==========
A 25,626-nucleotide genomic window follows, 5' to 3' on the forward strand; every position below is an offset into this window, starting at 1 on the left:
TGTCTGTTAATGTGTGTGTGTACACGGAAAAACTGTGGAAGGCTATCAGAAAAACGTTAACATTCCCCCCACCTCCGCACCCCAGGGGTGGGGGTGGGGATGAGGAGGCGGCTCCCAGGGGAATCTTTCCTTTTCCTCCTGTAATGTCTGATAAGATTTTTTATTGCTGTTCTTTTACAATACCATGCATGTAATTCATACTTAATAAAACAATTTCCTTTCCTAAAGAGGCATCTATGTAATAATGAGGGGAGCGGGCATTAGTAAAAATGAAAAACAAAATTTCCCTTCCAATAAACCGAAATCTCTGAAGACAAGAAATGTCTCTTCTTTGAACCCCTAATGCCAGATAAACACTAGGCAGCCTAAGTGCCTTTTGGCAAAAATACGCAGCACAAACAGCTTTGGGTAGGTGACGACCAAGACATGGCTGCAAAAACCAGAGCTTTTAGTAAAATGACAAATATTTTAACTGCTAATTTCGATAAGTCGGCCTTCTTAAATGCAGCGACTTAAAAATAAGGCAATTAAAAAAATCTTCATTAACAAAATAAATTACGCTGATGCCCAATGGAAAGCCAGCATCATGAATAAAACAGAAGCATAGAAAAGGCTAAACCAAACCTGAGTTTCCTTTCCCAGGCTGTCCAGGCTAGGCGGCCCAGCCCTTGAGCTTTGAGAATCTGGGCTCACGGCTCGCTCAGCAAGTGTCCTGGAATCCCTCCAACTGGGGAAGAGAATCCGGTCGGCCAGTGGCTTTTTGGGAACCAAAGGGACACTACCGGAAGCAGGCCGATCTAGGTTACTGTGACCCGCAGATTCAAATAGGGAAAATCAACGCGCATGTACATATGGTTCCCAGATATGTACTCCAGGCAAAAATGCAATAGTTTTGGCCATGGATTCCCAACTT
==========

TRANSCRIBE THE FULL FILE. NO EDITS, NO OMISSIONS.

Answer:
A 25,626-nucleotide genomic window follows, 5' to 3' on the forward strand; every position below is an offset into this window, starting at 1 on the left:
TGTCTGTTAATGTGTGTGTGTACACGGAAAAACTGTGGAAGGCTATCAGAAAAACGTTAACATTCCCCCCACCTCCGCACCCCAGGGGTGGGGGTGGGGATGAGGAGGCGGCTCCCAGGGGAATCTTTCCTTTTCCTCCTGTAATGTCTGATAAGATTTTTTATTGCTGTTCTTTTACAATACCATGCATGTAATTCATACTTAATAAAACAATTTCCTTTCCTAAAGAGGCATCTATGTAATAATGAGGGGAGCGGGCATTAGTAAAAATGAAAAACAAAATTTCCCTTCCAATAAACCGAAATCTCTGAAGACAAGAAATGTCTCTTCTTTGAACCCCTAATGCCAGATAAACACTAGGCAGCCTAAGTGCCTTTTGGCAAAAATACGCAGCACAAACAGCTTTGGGTAGGTGACGACCAAGACATGGCTGCAAAAACCAGAGCTTTTAGTAAAATGACAAATATTTTAACTGCTAATTTCGATAAGTCGGCCTTCTTAAATGCAGCGACTTAAAAATAAGGCAATTAAAAAAATCTTCATTAACAAAATAAATTACGCTGATGCCCAATGGAAAGCCAGCATCATGAATAAAACAGAAGCATAGAAAAGGCTAAACCAAACCTGAGTTTCCTTTCCCAGGCTGTCCAGGCTAGGCGGCCCAGCCCTTGAGCTTTGAGAATCTGGGCTCACGGCTCGCTCAGCAAGTGTCCTGGAATCCCTCCAACTGGGGAAGAGAATCCGGTCGGCCAGTGGCTTTTTGGGAACCAAAGGGACACTACCGGAAGCAGGCCGATCTAGGTTACTGTGACCCGCAGATTCAAATAGGGAAAATCAACGCGCATGTACATATGGTTCCCAGATATGTACTCCAGGCAAAAATGCAATAGTTTTGGCCATGGATTCCCAACTT